· Tackle the government’s deficit by collecting a sharply increased tax take as a more buoyant economy generates much greater tax revenue

    · Reduce widening inequality by discouraging excessive salaries, introducing a fair tax system (including a capital gains tax) and stopping the destructive insistence on inflicting the cost of the recession on those least able to bear it – the low-paid, the unemployed, and beneficiaries.

    · Expect improved competitiveness, productivity and profitability in the private sector to stimulate increased investment, especially in skill training, education, and research so as to utilise fully our potential human capital and achieve an economy that reaches its full productive potential.

    · Develop a close understanding of and support for Maori aspirations, given that Maori offer an important potential stimulus to new development and seem to have leaders with a better understanding than pakeha – on issues like asset sales – of what the country needs.

    · Ensure that new investment is encouraged to develop advanced – and particularly environmentally friendly – industries based on green technologies.

    This is all just common sense; none of it is revolutionary. It would rescue us from recession and set us on the right course for the future. It would optimise the market’s strengths and minimise its weaknesses. Don’t let anyone tell you there is no alternative.

    Bryan Gould

    27 February 2012

    This article was published in the NZ Herald on 29 February.

  • Europe’s Disaster

    New Zealand observers of the long drawn-out death throes of the euro-zone might be excused for finding it hard to understand what is going on. They will have lost count of the number of times that Europe’s leaders have proclaimed that they have yet again found a permanent solution to the euro-zone’s ills.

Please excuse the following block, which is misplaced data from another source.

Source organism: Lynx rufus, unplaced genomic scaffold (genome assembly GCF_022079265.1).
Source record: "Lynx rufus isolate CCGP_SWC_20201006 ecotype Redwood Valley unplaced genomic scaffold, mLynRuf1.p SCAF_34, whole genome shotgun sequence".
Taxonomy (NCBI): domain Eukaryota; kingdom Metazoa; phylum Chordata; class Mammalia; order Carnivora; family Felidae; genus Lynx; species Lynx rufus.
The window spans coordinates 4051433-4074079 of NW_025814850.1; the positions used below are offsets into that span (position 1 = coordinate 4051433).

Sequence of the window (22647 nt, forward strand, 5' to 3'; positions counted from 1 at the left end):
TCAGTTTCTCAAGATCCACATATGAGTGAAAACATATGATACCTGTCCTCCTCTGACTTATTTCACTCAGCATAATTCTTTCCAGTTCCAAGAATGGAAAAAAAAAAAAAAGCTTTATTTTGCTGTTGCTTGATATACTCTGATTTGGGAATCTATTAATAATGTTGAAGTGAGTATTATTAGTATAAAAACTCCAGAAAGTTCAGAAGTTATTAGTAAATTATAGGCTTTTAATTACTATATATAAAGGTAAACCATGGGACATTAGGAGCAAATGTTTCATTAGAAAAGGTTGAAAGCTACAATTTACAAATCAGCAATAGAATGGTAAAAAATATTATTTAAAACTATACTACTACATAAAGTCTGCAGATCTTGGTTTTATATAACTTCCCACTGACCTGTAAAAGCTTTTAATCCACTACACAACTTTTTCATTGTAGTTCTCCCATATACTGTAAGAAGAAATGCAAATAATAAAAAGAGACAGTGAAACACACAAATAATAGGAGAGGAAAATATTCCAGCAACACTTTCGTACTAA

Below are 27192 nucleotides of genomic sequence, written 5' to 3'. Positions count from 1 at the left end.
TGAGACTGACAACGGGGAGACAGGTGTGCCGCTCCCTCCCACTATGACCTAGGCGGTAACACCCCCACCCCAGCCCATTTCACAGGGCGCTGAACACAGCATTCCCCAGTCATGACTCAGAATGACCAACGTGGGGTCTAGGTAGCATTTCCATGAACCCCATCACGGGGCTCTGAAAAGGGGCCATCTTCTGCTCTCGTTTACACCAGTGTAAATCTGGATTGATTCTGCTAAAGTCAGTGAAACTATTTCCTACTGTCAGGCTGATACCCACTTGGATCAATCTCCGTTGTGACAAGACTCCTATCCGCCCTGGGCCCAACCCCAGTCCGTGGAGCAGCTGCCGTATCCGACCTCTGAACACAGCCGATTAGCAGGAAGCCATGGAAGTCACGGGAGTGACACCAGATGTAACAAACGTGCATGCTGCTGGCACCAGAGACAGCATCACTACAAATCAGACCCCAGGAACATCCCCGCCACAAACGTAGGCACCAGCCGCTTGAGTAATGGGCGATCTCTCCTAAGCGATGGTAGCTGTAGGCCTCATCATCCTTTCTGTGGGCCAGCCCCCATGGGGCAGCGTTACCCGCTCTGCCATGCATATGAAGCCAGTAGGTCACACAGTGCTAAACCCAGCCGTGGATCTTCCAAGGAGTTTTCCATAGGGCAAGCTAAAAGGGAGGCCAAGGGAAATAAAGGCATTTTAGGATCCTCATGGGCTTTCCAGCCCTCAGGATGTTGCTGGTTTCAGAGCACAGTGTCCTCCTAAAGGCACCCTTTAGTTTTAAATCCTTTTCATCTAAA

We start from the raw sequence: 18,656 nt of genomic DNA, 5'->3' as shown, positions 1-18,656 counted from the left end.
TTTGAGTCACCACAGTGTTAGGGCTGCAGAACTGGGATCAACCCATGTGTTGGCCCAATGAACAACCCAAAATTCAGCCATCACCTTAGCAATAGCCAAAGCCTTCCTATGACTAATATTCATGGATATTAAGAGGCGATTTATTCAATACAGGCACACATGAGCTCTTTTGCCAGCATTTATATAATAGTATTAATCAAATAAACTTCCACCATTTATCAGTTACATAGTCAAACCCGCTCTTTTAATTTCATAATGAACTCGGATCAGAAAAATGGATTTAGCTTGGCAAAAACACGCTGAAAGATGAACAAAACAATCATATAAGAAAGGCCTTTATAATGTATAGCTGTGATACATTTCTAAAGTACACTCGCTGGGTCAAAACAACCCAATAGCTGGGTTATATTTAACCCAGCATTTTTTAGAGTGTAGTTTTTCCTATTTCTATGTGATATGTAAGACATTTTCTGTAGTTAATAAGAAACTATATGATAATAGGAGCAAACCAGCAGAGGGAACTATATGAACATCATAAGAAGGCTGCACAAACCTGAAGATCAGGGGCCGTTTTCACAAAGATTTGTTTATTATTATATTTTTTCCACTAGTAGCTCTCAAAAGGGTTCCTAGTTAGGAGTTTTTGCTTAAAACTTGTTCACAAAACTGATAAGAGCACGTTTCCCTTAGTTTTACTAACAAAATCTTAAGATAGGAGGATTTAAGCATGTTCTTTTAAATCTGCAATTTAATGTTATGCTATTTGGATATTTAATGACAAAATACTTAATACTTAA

The difficulty is compounded by the determination of Europe’s leaders – born of either self-delusion or a deliberate intention to deceive – to describe the worsening crisis in deeply misleading terms.

    As Brian Fallow explained in these pages last week, the talk in Berlin and Paris is all about deficits. The crisis is caused, we are told, because euro-zone governments have irresponsibly spent like drunken sailors and have allowed their deficits to spiral out of control. This narrative is of course very congenial to fiscal conservatives.

    The facts, however, tell a quite different story. Virtually all of the euro-zone governments, with the exception of Greece, have maintained a generally prudent stance, either staying in surplus or running deficits well within the 3% limit dictated by the Maastricht Treaty.

    There have been of course occasions when individual governments have, for a short time and for good reason, temporarily run deficits above the 3% limit. And interestingly, these supposed miscreants have included those governments that are now leading the charge to tighten the rules yet further.

    Even the Greek deficit is to be explained in terms that do not correspond with the story told by Merkel and Sarkozy. Greece is as much a victim as a culprit. Greece was never going to live with the monetary regime required by membership of the euro-zone and imposed from Berlin. It was the attempt to do so, without being allowed the usual remedies for lack of competitiveness offered by exchange rate and monetary policy that led directly and predictably to Greece’s current woes.